Investigating the Role of Helmet Layers in Reducing the Stress Applied During Head Injury Using FEM
International Clinical Neuroscience Journal,
Vol. 4 No. 1 (2017),
15 Farvardin 2017
Background: Motorcycle accidents and sport accidents lead yearly to many head injuries like head fractures and concussion. So finding the most proper helmet for reducing the injuries to head can be very helpful for head protection in such cases.
Methods: After 3D modeling of the helmet and head and meshing the model, a compressive impacting load of 1.31MPa was exerted on head and the model was analyzed using FEM. The helmet was considered as a two-layered helmet composing of an inner and an outer layer. Skull and CSF were considered as external layers of head. The analysis was repeated for a helmet with an inner layer made of extruded polystyrene (XPS), a helmet with an inner layer of expanded polystyrene (EPS) and finally a helmet with two internal layers of XPS and EPS.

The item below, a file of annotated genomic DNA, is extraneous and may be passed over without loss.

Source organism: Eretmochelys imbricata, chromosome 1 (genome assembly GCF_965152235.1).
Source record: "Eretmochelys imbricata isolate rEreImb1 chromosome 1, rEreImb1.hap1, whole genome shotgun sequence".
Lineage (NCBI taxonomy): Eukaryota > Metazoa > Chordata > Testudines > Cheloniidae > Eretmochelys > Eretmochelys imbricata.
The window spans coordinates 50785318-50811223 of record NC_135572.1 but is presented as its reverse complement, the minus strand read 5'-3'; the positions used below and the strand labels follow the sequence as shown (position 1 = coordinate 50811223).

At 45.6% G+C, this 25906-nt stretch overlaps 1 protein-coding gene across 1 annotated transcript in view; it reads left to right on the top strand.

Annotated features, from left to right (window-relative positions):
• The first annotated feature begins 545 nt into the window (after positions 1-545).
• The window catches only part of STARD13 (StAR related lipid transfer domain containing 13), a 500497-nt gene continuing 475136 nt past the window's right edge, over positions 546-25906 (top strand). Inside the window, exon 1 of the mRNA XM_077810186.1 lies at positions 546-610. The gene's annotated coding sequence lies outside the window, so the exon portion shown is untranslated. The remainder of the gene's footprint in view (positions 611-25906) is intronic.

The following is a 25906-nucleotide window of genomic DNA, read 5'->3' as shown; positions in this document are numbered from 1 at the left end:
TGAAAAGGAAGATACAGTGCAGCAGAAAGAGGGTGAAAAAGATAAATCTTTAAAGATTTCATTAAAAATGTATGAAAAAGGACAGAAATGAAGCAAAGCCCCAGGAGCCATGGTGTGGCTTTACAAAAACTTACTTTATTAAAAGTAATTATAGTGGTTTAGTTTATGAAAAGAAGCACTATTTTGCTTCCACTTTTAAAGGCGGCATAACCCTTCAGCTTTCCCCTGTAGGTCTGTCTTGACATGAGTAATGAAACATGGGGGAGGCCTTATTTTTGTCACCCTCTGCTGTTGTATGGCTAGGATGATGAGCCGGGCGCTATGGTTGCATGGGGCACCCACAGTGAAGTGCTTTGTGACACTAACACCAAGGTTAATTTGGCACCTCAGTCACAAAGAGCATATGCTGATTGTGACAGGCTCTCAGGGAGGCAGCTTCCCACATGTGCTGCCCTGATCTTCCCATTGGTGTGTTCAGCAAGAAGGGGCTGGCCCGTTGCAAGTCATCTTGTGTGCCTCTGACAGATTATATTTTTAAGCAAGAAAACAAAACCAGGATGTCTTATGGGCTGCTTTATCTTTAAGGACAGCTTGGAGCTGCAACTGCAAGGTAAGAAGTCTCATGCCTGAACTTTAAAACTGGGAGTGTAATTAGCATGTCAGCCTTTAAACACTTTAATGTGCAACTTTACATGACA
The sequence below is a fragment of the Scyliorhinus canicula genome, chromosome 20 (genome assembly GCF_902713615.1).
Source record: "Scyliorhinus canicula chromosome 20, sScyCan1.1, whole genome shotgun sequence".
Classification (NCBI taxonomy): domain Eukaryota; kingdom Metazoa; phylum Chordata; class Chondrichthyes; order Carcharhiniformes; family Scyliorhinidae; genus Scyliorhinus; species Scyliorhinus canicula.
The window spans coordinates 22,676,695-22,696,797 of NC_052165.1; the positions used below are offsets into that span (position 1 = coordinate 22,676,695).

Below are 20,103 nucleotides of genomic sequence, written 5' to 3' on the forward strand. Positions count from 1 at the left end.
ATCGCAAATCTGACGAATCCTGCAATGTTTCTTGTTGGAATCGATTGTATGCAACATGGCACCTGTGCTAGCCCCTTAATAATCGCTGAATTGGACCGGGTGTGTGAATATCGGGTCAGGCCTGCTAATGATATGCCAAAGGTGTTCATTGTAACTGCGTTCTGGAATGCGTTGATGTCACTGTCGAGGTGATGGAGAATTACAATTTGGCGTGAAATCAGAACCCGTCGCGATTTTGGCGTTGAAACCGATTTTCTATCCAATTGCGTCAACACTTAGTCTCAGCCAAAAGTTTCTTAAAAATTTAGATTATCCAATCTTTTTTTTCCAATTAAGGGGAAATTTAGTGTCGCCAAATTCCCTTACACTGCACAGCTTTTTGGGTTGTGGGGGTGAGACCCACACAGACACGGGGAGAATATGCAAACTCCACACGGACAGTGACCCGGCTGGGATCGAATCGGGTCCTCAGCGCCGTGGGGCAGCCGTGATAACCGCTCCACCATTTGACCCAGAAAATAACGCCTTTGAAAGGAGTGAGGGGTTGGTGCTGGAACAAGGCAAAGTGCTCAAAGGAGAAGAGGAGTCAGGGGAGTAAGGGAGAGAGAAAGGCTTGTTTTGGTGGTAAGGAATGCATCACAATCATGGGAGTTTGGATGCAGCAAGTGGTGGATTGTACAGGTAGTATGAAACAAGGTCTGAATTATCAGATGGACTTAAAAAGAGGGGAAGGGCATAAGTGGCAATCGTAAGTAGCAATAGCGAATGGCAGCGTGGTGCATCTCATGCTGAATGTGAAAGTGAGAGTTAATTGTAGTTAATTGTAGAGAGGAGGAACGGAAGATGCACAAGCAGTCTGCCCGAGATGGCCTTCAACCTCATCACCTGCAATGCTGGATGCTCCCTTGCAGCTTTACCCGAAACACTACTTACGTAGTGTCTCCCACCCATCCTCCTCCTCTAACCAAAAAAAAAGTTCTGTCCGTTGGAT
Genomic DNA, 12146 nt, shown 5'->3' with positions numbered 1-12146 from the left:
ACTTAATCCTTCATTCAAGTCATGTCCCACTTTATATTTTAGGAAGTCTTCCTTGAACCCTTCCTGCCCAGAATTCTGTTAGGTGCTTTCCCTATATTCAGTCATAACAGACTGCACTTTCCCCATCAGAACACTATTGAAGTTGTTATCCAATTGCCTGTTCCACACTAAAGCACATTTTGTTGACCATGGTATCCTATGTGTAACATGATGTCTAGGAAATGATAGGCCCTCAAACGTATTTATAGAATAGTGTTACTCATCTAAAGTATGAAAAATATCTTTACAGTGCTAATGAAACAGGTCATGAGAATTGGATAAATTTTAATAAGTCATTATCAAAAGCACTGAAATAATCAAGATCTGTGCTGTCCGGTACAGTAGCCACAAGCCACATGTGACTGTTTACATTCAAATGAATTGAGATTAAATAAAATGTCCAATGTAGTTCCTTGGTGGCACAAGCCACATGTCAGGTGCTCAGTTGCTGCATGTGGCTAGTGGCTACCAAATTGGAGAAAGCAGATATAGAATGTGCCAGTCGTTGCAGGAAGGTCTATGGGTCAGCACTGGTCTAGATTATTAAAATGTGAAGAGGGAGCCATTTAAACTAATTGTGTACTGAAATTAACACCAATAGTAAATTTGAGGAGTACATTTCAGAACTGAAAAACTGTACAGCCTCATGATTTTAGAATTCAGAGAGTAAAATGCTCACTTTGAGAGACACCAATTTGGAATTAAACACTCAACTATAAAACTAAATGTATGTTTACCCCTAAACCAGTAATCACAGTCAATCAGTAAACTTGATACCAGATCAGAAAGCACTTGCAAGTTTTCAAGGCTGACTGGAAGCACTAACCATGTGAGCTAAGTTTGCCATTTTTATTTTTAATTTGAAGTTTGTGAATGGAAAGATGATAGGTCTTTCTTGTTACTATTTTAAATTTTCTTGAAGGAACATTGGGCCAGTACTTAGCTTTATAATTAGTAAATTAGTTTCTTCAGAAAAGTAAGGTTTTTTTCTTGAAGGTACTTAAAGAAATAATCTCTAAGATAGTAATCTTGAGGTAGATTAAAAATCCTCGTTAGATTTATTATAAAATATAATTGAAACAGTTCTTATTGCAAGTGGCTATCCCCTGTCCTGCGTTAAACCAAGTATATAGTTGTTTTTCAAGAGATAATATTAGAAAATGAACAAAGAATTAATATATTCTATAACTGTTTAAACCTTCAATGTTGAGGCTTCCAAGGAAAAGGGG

Results: The amounts of maximum displacement of the outer layer in the helmet with a XPS inner layer, the helmet with an EPS inner layer and the helmet with two internal layers were 2.82, 3.15 and 2.98mm, respectively and the respective amounts of stress were 32.05, 43.38 and 34.3MPa. The amounts of maximum stress in the inner and outer layer of the helmet with a XPS inner layer were respectively 16.4% and 6.6% less than those in the helmet with two internal layers.
Discussion: Since the helmet with a XPS inner layer reduces the stress more than the helmet with two internal layers, it is the most optimal model for mitigating the head injury due to an impacting load. It should be noted that for simplifying the models, the dura was modeled together with the skull and the thicknesses of the XPS and EPS foam layers were considered to be equal.
- impact loading
- head injury
- extruded polystyrene (XPS)
- expanded polystyrene (EPS)
How to Cite
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